Cordae knows exactly what he wants to say. He chooses his words and phrases carefully. He tells stories with clarity and honesty. He speaks from a place of truth. That’s why the two-time GRAMMY® Award-nominated gold-selling Maryland-raised rapper has quietly become one of the modern generation’s most trusted narrators, depicting life’s trials, tribulations, and triumphs with powerful and poetic perspective and without filter. Absorbing wisdom from a life-changing trip to Africa, enduring the loss of a friend gone too soon, and evolving as an artist and a man, he tells this story in widescreen technicolor on his 2022 second full-length offering, From A Birds Eye View [[email protected]/Atlantic Records], and much more to come.
Ultimately, there’s intent behind everything he says.
“Words are the foundation of human communication,” he muses. “What are we without words? To me, rap music is literature in song form. I took that approach with every track. I didn’t waste any space. I realized I could always use a better word for a situation. The album is from the heart, and the songs are real-life events and stories.”
A remarkable life has given him a lot to say. He went from trailer parks and public housing with his mom to stratospheric success. After a series of buzzing singles, he reached critical mass with his 2019 full-length debut, The Lost Boy. It bowed in the Top 15 of the Billboard Top 200 and included four gold-certified singles—“RNP” [feat. Anderson .Paak], “Have Mercy,” “Broke As Fuck,” and “Kung Fu.” Beyond unanimous praise from Billboard, Complex, High Snobiety, New York Times, Pitchfork, and Stereogum, he garnered a pair of GRAMMY® Award nominations in the categories of “Best Rap Album” for The Lost Boy and “Best Rap Song” for “Bad Idea” [feat. Chance the Rapper]. He’s the rare artist whose presence can be felt on-screen in a Super Bowl commercial alongside legendary Academy® Award-winning director Martin Scorsese and among XXL’s coveted “Freshman Class.” Along the way, he linked up with Roddy Ricch and Ant Clemons for “Gifted” as well as joining forces with Eminem for “Killer” (Remix).
Expanding his influence, PUMA named him the face of its “Unity Campaign,” while he also fronted a Bape x Coach collaboration. In addition to allying with Disney and ESPN to fund scholarships for HBCU students, he has taken to the streets in support of Black Lives Matter and contributed “Taxes” to NETFLIX’s We The People—the vision of Executive Producers Barack and Michelle Obama and Kenya Barris.
At the top of 2020, his mom encouraged him to keep a journal even just to personally collate all of these incredible memories...
“She said I was so blessed and should start writing about my days,” he recalls. “There were some amazing moments, but we were dealing with the fact my brother Simba is incarcerated and has 24 years. Everything inspired the album. It’s multi-perspective. Humans tend to be very linear, and we often think the whole world revolves around us. In reality, we have to see things from the shoes of others. In some songs, I’m painting a picture from the eyes of my brother. In other songs, I’m painting a picture of things I’ve gone through, seen, and experienced. The main thing I had to do was just live some life.”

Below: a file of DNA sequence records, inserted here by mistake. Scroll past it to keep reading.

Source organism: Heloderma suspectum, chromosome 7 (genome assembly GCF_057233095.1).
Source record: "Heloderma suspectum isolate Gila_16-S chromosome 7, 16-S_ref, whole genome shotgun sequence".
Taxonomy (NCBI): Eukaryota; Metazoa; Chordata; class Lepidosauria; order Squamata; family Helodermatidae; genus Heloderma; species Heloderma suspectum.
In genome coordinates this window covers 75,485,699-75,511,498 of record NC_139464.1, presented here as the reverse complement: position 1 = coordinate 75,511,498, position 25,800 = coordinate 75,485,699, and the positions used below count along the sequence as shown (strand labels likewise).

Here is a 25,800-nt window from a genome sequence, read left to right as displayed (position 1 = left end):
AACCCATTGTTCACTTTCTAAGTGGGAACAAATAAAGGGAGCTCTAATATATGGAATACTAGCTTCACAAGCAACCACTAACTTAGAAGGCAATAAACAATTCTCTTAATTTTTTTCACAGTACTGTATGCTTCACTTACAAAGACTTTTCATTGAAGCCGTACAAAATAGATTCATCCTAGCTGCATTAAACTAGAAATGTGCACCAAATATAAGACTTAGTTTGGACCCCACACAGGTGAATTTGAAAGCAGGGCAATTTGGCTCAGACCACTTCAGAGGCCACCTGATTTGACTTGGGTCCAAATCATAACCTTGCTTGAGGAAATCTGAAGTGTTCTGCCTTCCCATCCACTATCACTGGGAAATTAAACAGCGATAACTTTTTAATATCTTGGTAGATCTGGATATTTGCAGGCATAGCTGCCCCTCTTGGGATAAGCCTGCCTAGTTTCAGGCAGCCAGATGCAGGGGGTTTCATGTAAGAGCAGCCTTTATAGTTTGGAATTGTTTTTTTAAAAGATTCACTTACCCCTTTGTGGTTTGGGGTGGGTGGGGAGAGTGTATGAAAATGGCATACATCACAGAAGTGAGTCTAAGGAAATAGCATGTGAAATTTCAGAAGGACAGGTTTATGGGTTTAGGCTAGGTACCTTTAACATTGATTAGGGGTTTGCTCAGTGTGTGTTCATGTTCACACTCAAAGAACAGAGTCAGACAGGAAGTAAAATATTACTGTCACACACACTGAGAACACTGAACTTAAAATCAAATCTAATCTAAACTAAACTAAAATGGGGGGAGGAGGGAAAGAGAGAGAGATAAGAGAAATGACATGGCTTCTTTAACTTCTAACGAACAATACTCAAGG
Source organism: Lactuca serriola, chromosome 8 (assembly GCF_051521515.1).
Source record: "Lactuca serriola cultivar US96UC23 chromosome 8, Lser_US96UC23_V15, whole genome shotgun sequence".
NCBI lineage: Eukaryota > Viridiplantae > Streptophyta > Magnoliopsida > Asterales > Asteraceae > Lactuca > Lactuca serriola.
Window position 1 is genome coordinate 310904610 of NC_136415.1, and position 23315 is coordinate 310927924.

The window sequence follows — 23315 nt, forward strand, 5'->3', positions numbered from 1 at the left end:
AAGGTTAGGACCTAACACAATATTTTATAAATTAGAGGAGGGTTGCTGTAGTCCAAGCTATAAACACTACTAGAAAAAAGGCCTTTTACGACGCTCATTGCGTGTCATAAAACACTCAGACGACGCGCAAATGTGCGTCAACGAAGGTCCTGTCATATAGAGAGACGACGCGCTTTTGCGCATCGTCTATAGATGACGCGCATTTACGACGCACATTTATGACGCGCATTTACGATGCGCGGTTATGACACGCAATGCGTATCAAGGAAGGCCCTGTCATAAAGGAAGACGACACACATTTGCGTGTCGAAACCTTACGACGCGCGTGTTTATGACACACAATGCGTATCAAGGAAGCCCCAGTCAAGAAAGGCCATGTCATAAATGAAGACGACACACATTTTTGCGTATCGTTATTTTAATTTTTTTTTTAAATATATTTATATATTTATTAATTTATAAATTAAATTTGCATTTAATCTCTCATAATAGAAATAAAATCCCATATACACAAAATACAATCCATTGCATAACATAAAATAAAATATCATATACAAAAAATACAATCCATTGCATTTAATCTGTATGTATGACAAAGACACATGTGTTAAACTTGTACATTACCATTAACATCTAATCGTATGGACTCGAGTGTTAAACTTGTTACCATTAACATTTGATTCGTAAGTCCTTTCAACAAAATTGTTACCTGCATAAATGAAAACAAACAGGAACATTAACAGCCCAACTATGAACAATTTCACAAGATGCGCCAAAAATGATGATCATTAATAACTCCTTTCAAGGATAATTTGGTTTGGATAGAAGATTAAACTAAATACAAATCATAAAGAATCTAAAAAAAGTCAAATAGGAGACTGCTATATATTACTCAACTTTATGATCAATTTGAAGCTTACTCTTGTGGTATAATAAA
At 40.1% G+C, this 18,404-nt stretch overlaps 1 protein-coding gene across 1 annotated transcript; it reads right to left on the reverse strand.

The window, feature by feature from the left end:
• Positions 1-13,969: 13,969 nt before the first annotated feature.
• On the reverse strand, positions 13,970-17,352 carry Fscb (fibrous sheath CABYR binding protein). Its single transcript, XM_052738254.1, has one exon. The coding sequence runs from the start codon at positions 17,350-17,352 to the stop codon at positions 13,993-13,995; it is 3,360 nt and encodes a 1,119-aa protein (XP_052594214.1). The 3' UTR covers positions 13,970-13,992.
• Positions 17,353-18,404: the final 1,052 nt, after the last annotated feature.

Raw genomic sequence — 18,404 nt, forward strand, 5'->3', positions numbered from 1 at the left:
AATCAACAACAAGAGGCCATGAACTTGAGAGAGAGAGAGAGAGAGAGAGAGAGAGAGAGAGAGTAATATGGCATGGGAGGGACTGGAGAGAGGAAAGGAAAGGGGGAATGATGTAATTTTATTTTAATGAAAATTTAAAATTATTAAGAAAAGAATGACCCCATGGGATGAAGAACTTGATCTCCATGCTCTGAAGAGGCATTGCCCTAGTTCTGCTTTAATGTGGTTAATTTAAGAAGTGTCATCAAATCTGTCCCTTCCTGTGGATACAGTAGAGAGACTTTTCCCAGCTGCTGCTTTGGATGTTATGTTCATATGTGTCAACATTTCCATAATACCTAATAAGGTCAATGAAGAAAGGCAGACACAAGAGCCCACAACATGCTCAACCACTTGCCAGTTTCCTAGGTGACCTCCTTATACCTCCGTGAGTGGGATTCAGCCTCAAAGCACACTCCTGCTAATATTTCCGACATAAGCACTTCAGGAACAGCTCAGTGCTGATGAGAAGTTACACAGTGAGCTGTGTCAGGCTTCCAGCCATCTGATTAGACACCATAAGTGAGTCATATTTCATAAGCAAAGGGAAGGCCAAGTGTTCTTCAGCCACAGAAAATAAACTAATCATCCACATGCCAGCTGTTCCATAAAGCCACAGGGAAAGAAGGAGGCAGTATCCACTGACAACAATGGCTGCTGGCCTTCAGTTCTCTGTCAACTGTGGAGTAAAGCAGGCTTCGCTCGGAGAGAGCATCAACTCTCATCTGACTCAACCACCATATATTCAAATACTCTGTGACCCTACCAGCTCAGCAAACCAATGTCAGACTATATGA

He lived it to the fullest. In the midst of the Global Pandemic, he visited Paris, stopped in London, and spent four months in Ghana. The pilgrimage to Africa brought him to Egypt and Nubia, leaving him moved before he returned “home to the hood.”
“I learned about Kwame Nkrumah and how he built a home base for everybody,” he elaborates. “Malcolm X and Martin Luther King, Jr. went out there to visit him. Being in Africa was eye-opening. I wasn’t creating as much as I was reading profound black literature from the best authors of our time like Kwame, Langston Hughes, James Baldwin, and Huey Newton. It made me more introspective with my pen game.”
He initially teased the album with the single “Super.” Over a sped-up sample, he delivers an indomitable and incendiary flow laced with confidence as he assures, “I ain’t worried ‘bout it, I know God is with me.” Across the board, From A Birds Eye View cuts deep. Written in tears, “Mama’s Hood” deals with the survivor’s guilt of losing one of his best friends with no holds barred.
“My best friend in high school, who I played basketball with, passed away in the middle of the Pandemic,” he sighs. “It fucked me up. He came to visit me in L.A. Then, he went back home. Two weeks later, he got killed. I could’ve saved him. He was just with me. It impacted me a lot.”
At the same time, the intro “Jean-Michel” captures an intense moment of “self-reflection.” On “Want From Me,” he examines the “duality of man and woman and how one can’t exist without the other.”
Each time Cordae picks up a microphone, every word matters.
“Jean-Michel Basquiat said, ‘Art is how we decorate space, music is how we decorate time’,” he leaves off. “That’s what artists do. Right now, there’s a Black Renaissance going on in literature, art, entertainment, and film. I hope to add to that as a young man in this world trying to make a name for himself and leave a legacy with my words.”